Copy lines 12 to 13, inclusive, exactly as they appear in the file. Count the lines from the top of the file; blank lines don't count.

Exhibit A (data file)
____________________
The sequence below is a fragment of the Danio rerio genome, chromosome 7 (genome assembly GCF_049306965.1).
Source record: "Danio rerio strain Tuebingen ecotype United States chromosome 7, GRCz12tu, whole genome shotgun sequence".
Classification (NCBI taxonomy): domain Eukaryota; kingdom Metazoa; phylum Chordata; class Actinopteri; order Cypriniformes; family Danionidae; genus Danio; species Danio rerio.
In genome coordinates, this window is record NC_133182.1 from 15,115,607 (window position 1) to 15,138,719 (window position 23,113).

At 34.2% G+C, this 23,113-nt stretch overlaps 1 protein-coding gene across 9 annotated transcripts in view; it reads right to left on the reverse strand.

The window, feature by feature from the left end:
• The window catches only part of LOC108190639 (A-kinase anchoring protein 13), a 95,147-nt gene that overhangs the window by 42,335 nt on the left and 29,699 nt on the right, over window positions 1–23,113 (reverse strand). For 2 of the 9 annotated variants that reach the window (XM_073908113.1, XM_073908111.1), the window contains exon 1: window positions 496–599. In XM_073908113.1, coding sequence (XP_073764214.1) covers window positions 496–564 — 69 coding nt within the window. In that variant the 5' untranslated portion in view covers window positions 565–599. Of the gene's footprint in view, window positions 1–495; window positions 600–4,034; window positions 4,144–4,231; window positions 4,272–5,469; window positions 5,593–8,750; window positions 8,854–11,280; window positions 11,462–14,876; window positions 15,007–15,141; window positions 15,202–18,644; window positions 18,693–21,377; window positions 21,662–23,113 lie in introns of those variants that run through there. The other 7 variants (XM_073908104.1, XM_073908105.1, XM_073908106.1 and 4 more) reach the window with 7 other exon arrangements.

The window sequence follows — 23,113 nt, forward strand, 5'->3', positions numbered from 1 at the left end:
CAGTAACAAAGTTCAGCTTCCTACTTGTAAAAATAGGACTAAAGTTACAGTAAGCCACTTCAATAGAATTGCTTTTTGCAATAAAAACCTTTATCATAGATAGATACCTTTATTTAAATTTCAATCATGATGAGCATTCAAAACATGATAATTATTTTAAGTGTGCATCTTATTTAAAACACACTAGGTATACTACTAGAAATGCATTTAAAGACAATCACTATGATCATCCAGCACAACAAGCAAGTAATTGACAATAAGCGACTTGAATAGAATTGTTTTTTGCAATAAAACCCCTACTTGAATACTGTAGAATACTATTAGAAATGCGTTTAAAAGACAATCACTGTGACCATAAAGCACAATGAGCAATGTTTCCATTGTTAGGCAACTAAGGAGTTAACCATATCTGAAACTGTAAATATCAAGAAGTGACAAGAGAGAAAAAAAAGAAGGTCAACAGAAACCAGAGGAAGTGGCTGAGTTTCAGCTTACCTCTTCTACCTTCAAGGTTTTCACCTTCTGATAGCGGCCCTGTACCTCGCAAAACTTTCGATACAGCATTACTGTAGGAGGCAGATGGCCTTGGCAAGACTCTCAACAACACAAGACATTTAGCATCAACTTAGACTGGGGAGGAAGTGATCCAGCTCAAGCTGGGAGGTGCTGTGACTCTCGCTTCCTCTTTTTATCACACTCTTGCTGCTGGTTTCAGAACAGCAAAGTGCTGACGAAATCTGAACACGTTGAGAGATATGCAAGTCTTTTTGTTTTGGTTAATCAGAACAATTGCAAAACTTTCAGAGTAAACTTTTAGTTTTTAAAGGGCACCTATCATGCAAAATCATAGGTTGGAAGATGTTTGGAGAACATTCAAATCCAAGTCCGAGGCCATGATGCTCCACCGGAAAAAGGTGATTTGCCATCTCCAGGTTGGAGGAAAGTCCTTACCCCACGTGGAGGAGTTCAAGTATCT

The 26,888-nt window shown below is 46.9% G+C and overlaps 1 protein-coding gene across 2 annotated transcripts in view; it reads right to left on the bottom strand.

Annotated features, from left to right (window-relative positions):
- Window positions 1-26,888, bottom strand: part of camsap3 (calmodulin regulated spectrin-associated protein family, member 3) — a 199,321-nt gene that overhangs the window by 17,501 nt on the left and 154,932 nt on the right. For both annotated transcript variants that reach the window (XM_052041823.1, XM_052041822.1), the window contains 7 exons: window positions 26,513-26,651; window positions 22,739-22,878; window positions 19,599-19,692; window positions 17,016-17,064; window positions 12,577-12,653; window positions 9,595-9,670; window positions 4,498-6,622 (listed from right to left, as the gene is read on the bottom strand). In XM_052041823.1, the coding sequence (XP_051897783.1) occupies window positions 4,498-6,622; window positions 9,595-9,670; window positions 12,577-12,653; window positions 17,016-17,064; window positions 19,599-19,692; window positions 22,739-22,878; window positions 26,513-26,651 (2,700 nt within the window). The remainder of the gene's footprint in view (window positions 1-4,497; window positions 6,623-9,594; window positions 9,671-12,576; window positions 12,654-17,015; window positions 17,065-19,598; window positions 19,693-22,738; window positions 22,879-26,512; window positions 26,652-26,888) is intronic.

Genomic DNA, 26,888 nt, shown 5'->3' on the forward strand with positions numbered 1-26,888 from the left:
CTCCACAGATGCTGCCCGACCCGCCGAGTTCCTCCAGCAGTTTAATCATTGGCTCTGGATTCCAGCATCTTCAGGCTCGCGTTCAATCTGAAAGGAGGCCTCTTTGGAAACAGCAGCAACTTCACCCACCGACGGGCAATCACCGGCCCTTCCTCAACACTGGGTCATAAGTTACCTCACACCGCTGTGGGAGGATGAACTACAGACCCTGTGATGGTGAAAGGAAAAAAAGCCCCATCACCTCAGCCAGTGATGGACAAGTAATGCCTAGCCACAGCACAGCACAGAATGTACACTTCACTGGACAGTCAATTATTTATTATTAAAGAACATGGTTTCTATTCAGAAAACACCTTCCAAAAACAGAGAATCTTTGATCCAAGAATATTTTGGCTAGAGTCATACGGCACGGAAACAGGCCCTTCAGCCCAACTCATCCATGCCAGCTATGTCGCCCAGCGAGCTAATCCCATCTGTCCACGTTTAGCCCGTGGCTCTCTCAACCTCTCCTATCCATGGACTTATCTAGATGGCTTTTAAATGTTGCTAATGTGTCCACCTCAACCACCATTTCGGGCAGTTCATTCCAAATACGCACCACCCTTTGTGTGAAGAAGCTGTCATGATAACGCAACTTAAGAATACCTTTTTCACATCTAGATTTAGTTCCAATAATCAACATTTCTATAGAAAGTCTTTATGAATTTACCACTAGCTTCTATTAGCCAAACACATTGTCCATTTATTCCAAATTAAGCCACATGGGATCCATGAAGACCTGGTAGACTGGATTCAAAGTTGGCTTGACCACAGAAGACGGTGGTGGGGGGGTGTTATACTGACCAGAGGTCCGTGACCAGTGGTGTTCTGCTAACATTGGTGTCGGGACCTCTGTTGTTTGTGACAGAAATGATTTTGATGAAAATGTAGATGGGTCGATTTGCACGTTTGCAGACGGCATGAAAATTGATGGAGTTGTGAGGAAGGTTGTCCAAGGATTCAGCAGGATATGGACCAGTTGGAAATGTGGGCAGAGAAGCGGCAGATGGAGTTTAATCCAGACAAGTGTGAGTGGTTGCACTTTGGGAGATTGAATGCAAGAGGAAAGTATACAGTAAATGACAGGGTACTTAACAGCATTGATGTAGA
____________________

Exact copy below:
- Window positions 1-26,888, bottom strand: part of camsap3 (calmodulin regulated spectrin-associated protein family, member 3) — a 199,321-nt gene that overhangs the window by 17,501 nt on the left and 154,932 nt on the right. For both annotated transcript variants that reach the window (XM_052041823.1, XM_052041822.1), the window contains 7 exons: window positions 26,513-26,651; window positions 22,739-22,878; window positions 19,599-19,692; window positions 17,016-17,064; window positions 12,577-12,653; window positions 9,595-9,670; window positions 4,498-6,622 (listed from right to left, as the gene is read on the bottom strand). In XM_052041823.1, the coding sequence (XP_051897783.1) occupies window positions 4,498-6,622; window positions 9,595-9,670; window positions 12,577-12,653; window positions 17,016-17,064; window positions 19,599-19,692; window positions 22,739-22,878; window positions 26,513-26,651 (2,700 nt within the window). The remainder of the gene's footprint in view (window positions 1-4,497; window positions 6,623-9,594; window positions 9,671-12,576; window positions 12,654-17,015; window positions 17,065-19,598; window positions 19,693-22,738; window positions 22,879-26,512; window positions 26,652-26,888) is intronic.

Genomic DNA, 26,888 nt, shown 5'->3' on the forward strand with positions numbered 1-26,888 from the left: